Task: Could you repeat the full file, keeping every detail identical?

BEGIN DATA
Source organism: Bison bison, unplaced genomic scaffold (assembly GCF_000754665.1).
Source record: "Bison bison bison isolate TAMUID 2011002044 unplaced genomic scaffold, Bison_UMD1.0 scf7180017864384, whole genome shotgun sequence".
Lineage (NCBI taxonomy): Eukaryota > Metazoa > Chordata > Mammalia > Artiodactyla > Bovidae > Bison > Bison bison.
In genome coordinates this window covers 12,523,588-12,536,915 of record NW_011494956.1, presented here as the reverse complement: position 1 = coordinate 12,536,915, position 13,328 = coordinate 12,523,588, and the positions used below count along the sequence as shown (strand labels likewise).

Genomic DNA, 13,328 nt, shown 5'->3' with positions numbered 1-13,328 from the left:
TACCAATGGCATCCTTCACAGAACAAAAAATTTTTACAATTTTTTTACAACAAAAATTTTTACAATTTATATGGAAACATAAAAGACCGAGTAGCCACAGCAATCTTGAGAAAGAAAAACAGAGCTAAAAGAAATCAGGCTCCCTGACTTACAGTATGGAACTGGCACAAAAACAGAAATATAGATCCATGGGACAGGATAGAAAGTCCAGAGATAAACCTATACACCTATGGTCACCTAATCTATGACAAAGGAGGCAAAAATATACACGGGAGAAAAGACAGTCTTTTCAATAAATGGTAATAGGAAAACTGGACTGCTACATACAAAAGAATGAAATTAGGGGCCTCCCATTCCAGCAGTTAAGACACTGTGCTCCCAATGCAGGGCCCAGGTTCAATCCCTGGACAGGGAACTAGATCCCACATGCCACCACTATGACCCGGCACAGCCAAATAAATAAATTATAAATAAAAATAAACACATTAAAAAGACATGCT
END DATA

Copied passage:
Source organism: Bison bison, unplaced genomic scaffold (assembly GCF_000754665.1).
Source record: "Bison bison bison isolate TAMUID 2011002044 unplaced genomic scaffold, Bison_UMD1.0 scf7180017864384, whole genome shotgun sequence".
Lineage (NCBI taxonomy): Eukaryota > Metazoa > Chordata > Mammalia > Artiodactyla > Bovidae > Bison > Bison bison.
In genome coordinates this window covers 12,523,588-12,536,915 of record NW_011494956.1, presented here as the reverse complement: position 1 = coordinate 12,536,915, position 13,328 = coordinate 12,523,588, and the positions used below count along the sequence as shown (strand labels likewise).

Genomic DNA, 13,328 nt, shown 5'->3' with positions numbered 1-13,328 from the left:
TACCAATGGCATCCTTCACAGAACAAAAAATTTTTACAATTTTTTTACAACAAAAATTTTTACAATTTATATGGAAACATAAAAGACCGAGTAGCCACAGCAATCTTGAGAAAGAAAAACAGAGCTAAAAGAAATCAGGCTCCCTGACTTACAGTATGGAACTGGCACAAAAACAGAAATATAGATCCATGGGACAGGATAGAAAGTCCAGAGATAAACCTATACACCTATGGTCACCTAATCTATGACAAAGGAGGCAAAAATATACACGGGAGAAAAGACAGTCTTTTCAATAAATGGTAATAGGAAAACTGGACTGCTACATACAAAAGAATGAAATTAGGGGCCTCCCATTCCAGCAGTTAAGACACTGTGCTCCCAATGCAGGGCCCAGGTTCAATCCCTGGACAGGGAACTAGATCCCACATGCCACCACTATGACCCGGCACAGCCAAATAAATAAATTATAAATAAAAATAAACACATTAAAAAGACATGCT